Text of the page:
One thing that was helpful from the guides is that they brought helmets, which provided a nice sense of security while ascending the rocky scree. It’s not essential, but there is the potential for something bad to happen from the loose rocks caused by climbers ahead of you on the trail.
Interestingly, your post is the only one that mentioned helmets. I understand that it was required at some point in the past. Do you know if they are still needed? May I have the contact of your guide for me to check? I am heading to Semeru this June 16-17.
I’m arriving Surabaya at 10am on a Wednesday morning. What is the fastest way to Ranu Pani from Surabaya airport? via Malang or Cemoro Lawang?
I’ve heard from the news the summit is closed for the moment. does any one know when it’ll open again?
Today I and colleagues from Malaysia to Ranu Pane and will climb Semeru morning.
Going to hike Semeru alone within two days in mid-August.
I’m going to travel from Ceromo Lawang to Ranupane.
After a morning in Ceromo Lawang, my plan is commence hike about 12pm and within 6 hours reach Kalimati or Arcopodo. Nap then hit the summit and hike all the way back to Ranupane the next day.
Does anyone know if I can rent a tent, sleeping bag and mat at Ranupane? How much roughly should i be expected to pay?
I just came back from Semeru in June 2015 with a group of friends. We rented our gear in Cemoro Lawang from a tour organizer – to rent a tent and sleeping bag would technically cost you less than 200k IDR if you manage to find someone who’d rent it to you ‘a la carte’. I struggled to get things separately so eventually settled for a deal of 1.1 mil IDR per person which included airport transfer from/to Surabaya, Jeep transport to/from Cemoro Lawang and to Ranu Pane, 2x porters and climbing permits. Our rental didn’t include sleeping mat – just tent and sleeping bag.
I’m interested to know if someone comes up with any contact that allows you to rent these items there.
Hope this helps.
A side note: Nobody asked to see the climbing permits or the medical certificates, but good to have ‘just in case’ anything happens. The insurance might refuse to pay if you didn’t take the “necessary precaution”. It’s really up to you.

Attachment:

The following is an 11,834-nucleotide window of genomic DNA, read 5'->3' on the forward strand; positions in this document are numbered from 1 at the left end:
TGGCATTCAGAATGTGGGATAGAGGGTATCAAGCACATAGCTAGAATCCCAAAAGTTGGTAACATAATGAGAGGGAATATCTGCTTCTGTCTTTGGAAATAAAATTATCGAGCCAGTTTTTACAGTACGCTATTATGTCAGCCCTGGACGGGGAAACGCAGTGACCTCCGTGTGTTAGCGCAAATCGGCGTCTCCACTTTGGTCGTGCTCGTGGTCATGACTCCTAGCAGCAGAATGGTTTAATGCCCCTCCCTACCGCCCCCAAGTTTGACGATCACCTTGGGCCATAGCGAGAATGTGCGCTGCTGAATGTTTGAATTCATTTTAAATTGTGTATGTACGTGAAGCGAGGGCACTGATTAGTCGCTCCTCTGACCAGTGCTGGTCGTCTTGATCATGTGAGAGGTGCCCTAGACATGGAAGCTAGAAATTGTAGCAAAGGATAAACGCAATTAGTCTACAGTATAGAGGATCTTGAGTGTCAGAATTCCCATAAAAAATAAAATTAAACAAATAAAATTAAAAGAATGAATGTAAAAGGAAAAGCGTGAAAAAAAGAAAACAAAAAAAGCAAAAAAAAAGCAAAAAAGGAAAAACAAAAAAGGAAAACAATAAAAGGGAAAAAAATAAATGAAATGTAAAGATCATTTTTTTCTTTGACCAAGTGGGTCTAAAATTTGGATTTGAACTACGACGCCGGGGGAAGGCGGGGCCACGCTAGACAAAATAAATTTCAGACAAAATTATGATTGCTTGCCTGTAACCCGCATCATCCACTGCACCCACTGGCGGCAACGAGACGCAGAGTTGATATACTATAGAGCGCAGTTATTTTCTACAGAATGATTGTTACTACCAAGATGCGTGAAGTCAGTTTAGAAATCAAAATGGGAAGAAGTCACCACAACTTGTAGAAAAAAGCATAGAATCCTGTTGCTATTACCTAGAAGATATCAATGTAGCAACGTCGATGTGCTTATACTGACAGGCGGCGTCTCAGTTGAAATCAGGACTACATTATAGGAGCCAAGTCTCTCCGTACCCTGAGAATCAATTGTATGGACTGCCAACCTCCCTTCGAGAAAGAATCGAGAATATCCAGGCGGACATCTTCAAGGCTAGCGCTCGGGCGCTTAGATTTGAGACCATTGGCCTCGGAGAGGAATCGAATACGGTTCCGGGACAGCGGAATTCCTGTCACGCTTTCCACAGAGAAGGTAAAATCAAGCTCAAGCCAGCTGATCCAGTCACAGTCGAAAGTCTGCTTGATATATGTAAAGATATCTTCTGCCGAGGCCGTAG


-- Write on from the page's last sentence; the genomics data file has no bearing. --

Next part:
Thanks Jade. I’m stopping at Ceromo Lawang so will try there otherwise heard I can pick these up at Ranu Pane.
Hey! Just wondering which tour/guide you went with and was it good and trustworthy?
Accomplished my goal of climbing Semeru over a long weekend. (August 8/9 2015)
Landed in Surabaya and got the Damri bus to bus terminal where I boarded a local bus to Probolinggo. Annoyingly waited an hour for a minivan which grouped together about 8 foreign tourists for trip to Ceromo Lawang. Was cheap but going private would be way less hassle.
Had very basic accomodation at Yog Bromo and woke at 4am to see the sunrise from Penenjakin. It’s an easy walk walk to a good vantage point had my head lamp but could have gone without. Walked back for back to village for one of the best Omelettes I’ve ever eaten – so fresh. i then got an Ojek at about 9am to Ranu pane via the Bromo caldera. Stopped at crater and other points of interest.
At Ranu pane, registered and hired a tent and sleeping bag (100,000 rupiah for both for two days). Mats seemed so thin I didn’t bother for the extra weight. Started hike at about 11.30am to 12pm and reached Kalimati at about 5.30/6pm. I stopped at the Ranu Kumbolo for a 30 min nap and had some rest stops as wasn’t used to carrying such a load a long way. It’s a long walk, not too steep but gradually inclines. There were loads of locals all of whom wanted to say hello and where I was from etc. They thought it strange I was going alone.
I actually wanted to camp at Arcopodo but decided it wasn’t worth carrying the weight up there and wanted a light pack for the summit attempt from Kalimati. So dropped my tent there and was thankful some locals help me pitch my tent.